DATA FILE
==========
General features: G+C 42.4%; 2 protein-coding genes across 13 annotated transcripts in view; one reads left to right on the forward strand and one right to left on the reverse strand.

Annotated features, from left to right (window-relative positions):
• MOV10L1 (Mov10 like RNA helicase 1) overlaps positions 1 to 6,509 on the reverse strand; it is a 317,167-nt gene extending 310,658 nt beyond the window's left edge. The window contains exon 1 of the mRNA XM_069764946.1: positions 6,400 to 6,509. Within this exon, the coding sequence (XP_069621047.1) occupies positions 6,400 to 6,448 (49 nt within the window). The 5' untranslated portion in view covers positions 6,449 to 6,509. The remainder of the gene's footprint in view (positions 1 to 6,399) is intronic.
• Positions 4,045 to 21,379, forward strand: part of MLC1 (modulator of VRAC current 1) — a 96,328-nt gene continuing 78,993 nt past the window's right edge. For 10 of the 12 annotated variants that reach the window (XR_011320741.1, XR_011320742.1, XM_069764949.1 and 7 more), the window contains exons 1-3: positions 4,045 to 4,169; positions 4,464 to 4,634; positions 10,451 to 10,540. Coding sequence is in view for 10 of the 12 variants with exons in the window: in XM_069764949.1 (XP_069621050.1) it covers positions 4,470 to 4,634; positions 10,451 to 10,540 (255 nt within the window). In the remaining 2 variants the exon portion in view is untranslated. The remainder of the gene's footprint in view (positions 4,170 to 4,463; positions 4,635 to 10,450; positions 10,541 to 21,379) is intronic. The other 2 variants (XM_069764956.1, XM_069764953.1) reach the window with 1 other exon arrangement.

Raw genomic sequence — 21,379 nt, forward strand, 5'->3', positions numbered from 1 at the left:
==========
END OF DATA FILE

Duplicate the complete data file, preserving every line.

General features: G+C 42.4%; 2 protein-coding genes across 13 annotated transcripts in view; one reads left to right on the forward strand and one right to left on the reverse strand.

Annotated features, from left to right (window-relative positions):
• MOV10L1 (Mov10 like RNA helicase 1) overlaps positions 1 to 6,509 on the reverse strand; it is a 317,167-nt gene extending 310,658 nt beyond the window's left edge. The window contains exon 1 of the mRNA XM_069764946.1: positions 6,400 to 6,509. Within this exon, the coding sequence (XP_069621047.1) occupies positions 6,400 to 6,448 (49 nt within the window). The 5' untranslated portion in view covers positions 6,449 to 6,509. The remainder of the gene's footprint in view (positions 1 to 6,399) is intronic.
• Positions 4,045 to 21,379, forward strand: part of MLC1 (modulator of VRAC current 1) — a 96,328-nt gene continuing 78,993 nt past the window's right edge. For 10 of the 12 annotated variants that reach the window (XR_011320741.1, XR_011320742.1, XM_069764949.1 and 7 more), the window contains exons 1-3: positions 4,045 to 4,169; positions 4,464 to 4,634; positions 10,451 to 10,540. Coding sequence is in view for 10 of the 12 variants with exons in the window: in XM_069764949.1 (XP_069621050.1) it covers positions 4,470 to 4,634; positions 10,451 to 10,540 (255 nt within the window). In the remaining 2 variants the exon portion in view is untranslated. The remainder of the gene's footprint in view (positions 4,170 to 4,463; positions 4,635 to 10,450; positions 10,541 to 21,379) is intronic. The other 2 variants (XM_069764956.1, XM_069764953.1) reach the window with 1 other exon arrangement.

Raw genomic sequence — 21,379 nt, forward strand, 5'->3', positions numbered from 1 at the left: